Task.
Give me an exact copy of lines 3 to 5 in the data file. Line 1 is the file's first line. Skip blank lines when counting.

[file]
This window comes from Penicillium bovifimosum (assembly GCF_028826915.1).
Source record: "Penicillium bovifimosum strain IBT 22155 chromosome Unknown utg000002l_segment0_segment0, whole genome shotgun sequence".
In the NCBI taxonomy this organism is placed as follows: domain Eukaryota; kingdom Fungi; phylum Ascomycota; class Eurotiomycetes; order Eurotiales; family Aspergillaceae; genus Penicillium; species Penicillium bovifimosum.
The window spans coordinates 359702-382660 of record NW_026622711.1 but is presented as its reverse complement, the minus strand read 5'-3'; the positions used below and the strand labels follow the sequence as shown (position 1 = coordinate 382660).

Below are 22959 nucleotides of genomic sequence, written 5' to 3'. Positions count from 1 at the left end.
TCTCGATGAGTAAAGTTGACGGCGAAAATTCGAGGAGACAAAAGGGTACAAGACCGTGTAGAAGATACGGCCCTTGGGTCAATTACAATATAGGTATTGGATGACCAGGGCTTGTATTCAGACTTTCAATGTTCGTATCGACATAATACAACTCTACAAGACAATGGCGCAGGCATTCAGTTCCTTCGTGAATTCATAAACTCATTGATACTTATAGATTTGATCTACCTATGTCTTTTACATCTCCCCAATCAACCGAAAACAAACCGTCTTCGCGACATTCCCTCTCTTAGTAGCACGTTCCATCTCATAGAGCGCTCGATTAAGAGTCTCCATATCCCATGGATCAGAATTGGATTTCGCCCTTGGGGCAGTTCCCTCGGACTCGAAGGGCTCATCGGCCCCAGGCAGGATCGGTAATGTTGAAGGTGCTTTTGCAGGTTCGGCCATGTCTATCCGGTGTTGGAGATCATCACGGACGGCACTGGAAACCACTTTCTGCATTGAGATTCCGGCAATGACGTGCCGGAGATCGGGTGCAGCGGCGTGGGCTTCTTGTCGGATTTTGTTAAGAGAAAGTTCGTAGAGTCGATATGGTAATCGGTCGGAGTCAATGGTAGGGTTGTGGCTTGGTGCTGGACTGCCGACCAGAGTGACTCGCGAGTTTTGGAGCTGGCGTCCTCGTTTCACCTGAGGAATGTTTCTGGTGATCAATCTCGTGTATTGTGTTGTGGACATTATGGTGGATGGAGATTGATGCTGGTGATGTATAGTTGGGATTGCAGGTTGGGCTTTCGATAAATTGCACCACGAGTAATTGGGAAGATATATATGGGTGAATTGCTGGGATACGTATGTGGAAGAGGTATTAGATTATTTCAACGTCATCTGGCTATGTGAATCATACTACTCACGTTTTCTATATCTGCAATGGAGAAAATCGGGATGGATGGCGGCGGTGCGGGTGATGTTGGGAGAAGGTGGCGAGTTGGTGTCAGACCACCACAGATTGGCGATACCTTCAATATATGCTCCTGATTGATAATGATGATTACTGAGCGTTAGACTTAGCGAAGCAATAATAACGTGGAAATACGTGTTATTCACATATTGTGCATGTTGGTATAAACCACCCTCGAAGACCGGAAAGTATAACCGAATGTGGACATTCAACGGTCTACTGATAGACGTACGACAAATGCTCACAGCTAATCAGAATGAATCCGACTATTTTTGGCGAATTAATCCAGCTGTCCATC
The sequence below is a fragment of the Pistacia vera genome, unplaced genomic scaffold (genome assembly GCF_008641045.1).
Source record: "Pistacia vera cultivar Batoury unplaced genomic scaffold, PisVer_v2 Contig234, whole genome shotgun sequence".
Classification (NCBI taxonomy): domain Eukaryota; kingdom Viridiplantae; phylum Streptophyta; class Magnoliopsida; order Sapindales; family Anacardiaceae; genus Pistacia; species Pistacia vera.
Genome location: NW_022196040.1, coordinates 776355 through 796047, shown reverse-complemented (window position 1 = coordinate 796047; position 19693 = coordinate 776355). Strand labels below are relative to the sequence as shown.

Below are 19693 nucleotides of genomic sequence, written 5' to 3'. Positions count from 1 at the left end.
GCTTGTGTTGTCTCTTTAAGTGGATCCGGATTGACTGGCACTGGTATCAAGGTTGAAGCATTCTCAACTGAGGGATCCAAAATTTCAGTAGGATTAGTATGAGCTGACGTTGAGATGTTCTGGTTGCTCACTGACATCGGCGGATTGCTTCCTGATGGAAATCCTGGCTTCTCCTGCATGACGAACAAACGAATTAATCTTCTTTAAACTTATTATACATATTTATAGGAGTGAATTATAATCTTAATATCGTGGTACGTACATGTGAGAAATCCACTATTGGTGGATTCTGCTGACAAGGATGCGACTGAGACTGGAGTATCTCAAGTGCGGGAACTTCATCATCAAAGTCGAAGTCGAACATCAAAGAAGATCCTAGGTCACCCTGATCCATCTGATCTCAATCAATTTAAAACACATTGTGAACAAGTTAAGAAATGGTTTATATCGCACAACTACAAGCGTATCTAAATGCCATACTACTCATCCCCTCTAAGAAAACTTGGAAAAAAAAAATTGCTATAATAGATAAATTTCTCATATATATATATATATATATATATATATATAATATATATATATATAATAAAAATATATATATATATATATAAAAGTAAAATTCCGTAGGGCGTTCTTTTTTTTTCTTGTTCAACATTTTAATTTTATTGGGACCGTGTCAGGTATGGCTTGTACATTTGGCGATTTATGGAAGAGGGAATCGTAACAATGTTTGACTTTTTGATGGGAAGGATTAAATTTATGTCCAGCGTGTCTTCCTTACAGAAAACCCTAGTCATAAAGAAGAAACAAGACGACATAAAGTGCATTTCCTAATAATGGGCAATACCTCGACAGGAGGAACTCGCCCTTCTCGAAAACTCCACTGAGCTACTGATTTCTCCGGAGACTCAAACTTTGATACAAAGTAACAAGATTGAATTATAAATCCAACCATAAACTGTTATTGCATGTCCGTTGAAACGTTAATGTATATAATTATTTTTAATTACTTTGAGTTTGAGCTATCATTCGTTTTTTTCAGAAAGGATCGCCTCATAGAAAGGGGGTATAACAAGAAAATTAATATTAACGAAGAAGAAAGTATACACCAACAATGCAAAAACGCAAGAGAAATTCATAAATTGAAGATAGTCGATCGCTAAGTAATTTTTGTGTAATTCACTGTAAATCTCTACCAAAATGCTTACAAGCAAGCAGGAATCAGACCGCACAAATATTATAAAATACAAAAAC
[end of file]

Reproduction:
In the NCBI taxonomy this organism is placed as follows: domain Eukaryota; kingdom Fungi; phylum Ascomycota; class Eurotiomycetes; order Eurotiales; family Aspergillaceae; genus Penicillium; species Penicillium bovifimosum.
The window spans coordinates 359702-382660 of record NW_026622711.1 but is presented as its reverse complement, the minus strand read 5'-3'; the positions used below and the strand labels follow the sequence as shown (position 1 = coordinate 382660).

Below are 22959 nucleotides of genomic sequence, written 5' to 3'. Positions count from 1 at the left end.